Spotlight on: South West tech shines at TechCrunch Disrupt 2016

Three days of 3D-printed superhero-themed bionic hands, fighting robots, virtual supercomputers and budding new startups showing off their wares
8th December 2016

TechCrunch Disrupt London 2016 was held earlier this week and we at TechSPARK were there to see some of the most exciting tech currently being developed. In amongst startups from all over the world and huge leading names on stage in fields such as AI, robotics and fintech, the South West of England was making waves showing off its innovative tech to an enthused audience of 2000 high-profile thought-leaders, entrepreneurs, innovators and investors.

techcrunch-disrupt-2016-sammy-payne-open-bionicsOn stage, being interviewed by TechCrunch moderator Jonathan Shieber on the subject of Better Living with Bionics, was Samantha Payne (pictured right) from Bristol-based Open Bionics. Open Bionics specialise in making robotic 3d-printed replacement prosthetics for those who have lost a limb. Because they are 3D printed, the robotic hands can be made in a matter of days and are considerably cheaper than other bionic hands on the market.

You can have Iron Man’s hand!

Now, with partnerships with Disney and Marvel already in place, Open Bionics can also use cartoon and superhero designs for the limbs such as Iron Man, Frozen and Star Wars. This means kids (and adults too!) can feel proud of their replacement limbs where in the past some people with prosthetics have found there has been a stigma attached to them.

techcrunch-disrupt-openbionics-3d-printed-handThey are definitely eye-catching and Daniel Mellville (pictured right) joined Samantha on stage to show one of the robotic hands in action. As Daniel says, people’s reaction to his prosthesis is very different to before. He told the crowd people often mistake it for a glove, and when they realise it’s a bionic limb, the reaction is: “What is this, how does it work and why can’t I have one?”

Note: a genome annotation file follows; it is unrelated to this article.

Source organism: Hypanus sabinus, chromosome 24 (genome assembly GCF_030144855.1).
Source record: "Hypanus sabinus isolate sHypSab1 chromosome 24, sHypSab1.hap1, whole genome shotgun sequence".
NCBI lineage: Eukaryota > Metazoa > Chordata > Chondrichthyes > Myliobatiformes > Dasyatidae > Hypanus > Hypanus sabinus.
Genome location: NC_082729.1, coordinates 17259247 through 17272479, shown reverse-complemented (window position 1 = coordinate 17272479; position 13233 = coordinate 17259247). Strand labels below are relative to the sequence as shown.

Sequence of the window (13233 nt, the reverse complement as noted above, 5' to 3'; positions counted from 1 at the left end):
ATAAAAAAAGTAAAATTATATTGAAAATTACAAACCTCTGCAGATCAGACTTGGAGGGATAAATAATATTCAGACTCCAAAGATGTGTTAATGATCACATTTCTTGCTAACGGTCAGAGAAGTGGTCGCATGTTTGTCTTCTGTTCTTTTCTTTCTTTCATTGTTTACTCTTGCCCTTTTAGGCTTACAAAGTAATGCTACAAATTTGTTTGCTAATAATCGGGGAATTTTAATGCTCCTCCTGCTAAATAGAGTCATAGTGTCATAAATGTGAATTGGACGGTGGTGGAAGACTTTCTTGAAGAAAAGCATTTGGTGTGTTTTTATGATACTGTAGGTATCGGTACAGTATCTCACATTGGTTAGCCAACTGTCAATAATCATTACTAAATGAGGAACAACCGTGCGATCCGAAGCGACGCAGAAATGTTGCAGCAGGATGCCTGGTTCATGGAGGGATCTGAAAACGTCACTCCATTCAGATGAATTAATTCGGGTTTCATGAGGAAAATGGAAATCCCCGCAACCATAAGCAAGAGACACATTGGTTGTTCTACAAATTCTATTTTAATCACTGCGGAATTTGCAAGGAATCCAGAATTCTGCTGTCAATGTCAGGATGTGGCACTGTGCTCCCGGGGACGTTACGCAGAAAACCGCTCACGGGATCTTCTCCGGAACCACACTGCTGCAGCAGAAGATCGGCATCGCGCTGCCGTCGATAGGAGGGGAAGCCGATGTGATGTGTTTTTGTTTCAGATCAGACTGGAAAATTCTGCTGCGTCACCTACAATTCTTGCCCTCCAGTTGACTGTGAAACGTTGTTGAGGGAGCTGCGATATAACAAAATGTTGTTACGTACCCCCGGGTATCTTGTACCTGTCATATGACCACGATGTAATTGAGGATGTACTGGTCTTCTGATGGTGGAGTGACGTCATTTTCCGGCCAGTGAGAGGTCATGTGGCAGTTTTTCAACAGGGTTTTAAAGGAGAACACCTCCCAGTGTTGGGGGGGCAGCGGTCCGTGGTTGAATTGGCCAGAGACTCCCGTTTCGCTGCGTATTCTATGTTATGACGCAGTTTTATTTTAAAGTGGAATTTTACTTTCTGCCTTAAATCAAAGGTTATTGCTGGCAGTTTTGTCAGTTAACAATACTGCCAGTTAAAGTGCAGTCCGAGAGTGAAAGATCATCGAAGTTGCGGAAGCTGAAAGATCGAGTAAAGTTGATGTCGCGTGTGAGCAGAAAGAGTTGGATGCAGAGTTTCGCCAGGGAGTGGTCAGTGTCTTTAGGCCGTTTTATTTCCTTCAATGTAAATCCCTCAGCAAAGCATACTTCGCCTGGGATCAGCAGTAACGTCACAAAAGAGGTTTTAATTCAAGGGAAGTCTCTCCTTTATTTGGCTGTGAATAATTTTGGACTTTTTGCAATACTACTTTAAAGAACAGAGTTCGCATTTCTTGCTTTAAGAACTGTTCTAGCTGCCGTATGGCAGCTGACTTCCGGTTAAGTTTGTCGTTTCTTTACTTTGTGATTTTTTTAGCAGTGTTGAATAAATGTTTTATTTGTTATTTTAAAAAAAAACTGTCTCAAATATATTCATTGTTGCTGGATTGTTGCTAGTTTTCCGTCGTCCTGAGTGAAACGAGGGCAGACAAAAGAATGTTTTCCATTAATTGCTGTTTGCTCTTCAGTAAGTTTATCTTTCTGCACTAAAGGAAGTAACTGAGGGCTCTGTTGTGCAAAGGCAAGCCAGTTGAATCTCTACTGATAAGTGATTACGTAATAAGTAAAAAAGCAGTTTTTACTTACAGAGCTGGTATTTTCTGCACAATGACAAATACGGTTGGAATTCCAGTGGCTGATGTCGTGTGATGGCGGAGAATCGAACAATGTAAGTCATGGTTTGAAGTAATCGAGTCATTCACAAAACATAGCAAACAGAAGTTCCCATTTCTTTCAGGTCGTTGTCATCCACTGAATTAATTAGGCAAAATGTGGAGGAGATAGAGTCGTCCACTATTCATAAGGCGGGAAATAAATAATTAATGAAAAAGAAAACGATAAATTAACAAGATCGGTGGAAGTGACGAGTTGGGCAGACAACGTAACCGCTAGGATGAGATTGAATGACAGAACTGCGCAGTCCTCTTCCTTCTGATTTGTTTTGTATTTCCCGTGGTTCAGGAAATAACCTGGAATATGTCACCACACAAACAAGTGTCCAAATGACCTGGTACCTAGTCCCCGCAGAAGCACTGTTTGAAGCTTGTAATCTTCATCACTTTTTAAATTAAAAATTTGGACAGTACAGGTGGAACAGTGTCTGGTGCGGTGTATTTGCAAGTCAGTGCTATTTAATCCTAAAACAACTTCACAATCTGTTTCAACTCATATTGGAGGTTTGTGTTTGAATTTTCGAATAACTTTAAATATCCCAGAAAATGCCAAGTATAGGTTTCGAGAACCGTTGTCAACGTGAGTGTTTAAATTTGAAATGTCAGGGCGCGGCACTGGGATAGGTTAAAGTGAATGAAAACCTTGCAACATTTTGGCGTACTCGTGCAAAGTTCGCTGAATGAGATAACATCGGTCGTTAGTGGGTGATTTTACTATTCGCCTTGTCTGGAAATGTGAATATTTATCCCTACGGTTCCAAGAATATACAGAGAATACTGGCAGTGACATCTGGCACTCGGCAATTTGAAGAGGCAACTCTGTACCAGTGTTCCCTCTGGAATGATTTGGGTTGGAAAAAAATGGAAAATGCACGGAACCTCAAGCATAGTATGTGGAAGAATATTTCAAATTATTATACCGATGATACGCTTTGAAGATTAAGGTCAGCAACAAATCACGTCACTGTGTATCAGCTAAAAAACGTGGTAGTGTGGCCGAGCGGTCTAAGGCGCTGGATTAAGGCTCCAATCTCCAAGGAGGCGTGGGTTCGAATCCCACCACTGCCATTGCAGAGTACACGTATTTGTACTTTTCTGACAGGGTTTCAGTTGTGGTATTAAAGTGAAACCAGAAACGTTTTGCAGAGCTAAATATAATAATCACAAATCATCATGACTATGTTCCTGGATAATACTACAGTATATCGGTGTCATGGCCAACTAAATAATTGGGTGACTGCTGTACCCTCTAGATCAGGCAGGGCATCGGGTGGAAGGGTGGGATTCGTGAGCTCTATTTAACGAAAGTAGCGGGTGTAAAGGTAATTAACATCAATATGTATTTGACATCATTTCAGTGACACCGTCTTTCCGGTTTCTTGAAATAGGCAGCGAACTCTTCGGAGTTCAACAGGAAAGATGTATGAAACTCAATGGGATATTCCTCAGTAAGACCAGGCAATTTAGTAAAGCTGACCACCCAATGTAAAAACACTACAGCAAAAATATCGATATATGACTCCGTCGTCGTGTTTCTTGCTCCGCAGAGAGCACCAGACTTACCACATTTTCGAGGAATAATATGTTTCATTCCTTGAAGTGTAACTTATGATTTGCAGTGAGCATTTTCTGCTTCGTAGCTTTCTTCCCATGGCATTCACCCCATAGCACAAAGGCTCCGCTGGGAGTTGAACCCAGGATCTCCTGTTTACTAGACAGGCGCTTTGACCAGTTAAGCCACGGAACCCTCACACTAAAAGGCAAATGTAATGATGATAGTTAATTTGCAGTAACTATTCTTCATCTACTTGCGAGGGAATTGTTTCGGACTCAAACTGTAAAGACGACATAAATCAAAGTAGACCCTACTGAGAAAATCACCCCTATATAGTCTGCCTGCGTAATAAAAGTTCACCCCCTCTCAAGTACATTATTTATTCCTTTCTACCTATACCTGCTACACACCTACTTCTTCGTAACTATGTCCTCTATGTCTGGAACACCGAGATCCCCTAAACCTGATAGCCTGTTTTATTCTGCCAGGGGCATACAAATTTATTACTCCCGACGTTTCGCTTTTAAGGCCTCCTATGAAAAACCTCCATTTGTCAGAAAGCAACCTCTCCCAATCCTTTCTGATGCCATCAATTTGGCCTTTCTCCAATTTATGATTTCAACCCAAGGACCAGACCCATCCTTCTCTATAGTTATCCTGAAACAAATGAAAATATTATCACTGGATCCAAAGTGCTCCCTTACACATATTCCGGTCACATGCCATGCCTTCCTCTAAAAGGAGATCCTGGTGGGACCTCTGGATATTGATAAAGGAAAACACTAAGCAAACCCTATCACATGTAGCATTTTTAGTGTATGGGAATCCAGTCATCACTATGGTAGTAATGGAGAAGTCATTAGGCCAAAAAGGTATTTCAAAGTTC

As a first adopter he’s clearly a fan: “It’s better to wear something that makes you more empowered and more inspired – it makes people jealous.”

NHS plans

The multi-award winning entrepreneur (including our own SPARKies 2016 Founder of the year) had other big news to share, telling the TechCruch Disrupt audience that they were about to start a feasibility study with the NHS through SBRI Healthcare to see if Open Bionics can provide its cheaper multi-grip bionic hands to amputees via the NHS. The money savings could be impressive – current solutions cost from 10,000 to 100,000 in some cases, while Open Bionics’ solution reduces this to a few thousand. You can see the hand in action below:

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Samantha had some favourable words for Bristol too: “We really like being in Bristol – Bristol Robotics Lab is one of the best robotics labs in Europe. We want to stay local – you don’t need to fly around for board meetings!”

Hacking gaming robots